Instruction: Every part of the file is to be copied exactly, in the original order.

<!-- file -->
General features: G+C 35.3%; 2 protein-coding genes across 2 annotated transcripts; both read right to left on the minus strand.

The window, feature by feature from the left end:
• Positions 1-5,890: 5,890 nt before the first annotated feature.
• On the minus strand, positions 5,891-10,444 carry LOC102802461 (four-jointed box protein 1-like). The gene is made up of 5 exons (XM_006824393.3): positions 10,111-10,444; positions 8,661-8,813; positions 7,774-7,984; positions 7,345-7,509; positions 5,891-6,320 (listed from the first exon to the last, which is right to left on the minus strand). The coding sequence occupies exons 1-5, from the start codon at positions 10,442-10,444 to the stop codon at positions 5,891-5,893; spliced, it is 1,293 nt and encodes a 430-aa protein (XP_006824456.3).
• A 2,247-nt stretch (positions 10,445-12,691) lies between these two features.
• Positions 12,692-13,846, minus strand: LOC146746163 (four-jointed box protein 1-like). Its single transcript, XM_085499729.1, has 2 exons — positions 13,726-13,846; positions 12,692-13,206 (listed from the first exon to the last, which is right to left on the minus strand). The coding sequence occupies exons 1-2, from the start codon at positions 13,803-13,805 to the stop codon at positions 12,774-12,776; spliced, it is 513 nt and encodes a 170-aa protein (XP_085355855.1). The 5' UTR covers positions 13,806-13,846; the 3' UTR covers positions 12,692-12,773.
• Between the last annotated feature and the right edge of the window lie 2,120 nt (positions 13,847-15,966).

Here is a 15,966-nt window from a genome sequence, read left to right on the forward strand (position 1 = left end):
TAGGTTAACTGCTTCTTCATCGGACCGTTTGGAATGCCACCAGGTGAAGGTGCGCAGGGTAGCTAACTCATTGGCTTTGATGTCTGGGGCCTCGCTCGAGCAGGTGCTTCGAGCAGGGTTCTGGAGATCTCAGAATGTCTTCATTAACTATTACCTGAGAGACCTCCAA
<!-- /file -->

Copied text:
General features: G+C 35.3%; 2 protein-coding genes across 2 annotated transcripts; both read right to left on the minus strand.

The window, feature by feature from the left end:
• Positions 1-5,890: 5,890 nt before the first annotated feature.
• On the minus strand, positions 5,891-10,444 carry LOC102802461 (four-jointed box protein 1-like). The gene is made up of 5 exons (XM_006824393.3): positions 10,111-10,444; positions 8,661-8,813; positions 7,774-7,984; positions 7,345-7,509; positions 5,891-6,320 (listed from the first exon to the last, which is right to left on the minus strand). The coding sequence occupies exons 1-5, from the start codon at positions 10,442-10,444 to the stop codon at positions 5,891-5,893; spliced, it is 1,293 nt and encodes a 430-aa protein (XP_006824456.3).
• A 2,247-nt stretch (positions 10,445-12,691) lies between these two features.
• Positions 12,692-13,846, minus strand: LOC146746163 (four-jointed box protein 1-like). Its single transcript, XM_085499729.1, has 2 exons — positions 13,726-13,846; positions 12,692-13,206 (listed from the first exon to the last, which is right to left on the minus strand). The coding sequence occupies exons 1-2, from the start codon at positions 13,803-13,805 to the stop codon at positions 12,774-12,776; spliced, it is 513 nt and encodes a 170-aa protein (XP_085355855.1). The 5' UTR covers positions 13,806-13,846; the 3' UTR covers positions 12,692-12,773.
• Between the last annotated feature and the right edge of the window lie 2,120 nt (positions 13,847-15,966).

Here is a 15,966-nt window from a genome sequence, read left to right on the forward strand (position 1 = left end):
TAGGTTAACTGCTTCTTCATCGGACCGTTTGGAATGCCACCAGGTGAAGGTGCGCAGGGTAGCTAACTCATTGGCTTTGATGTCTGGGGCCTCGCTCGAGCAGGTGCTTCGAGCAGGGTTCTGGAGATCTCAGAATGTCTTCATTAACTATTACCTGAGAGACCTCCAA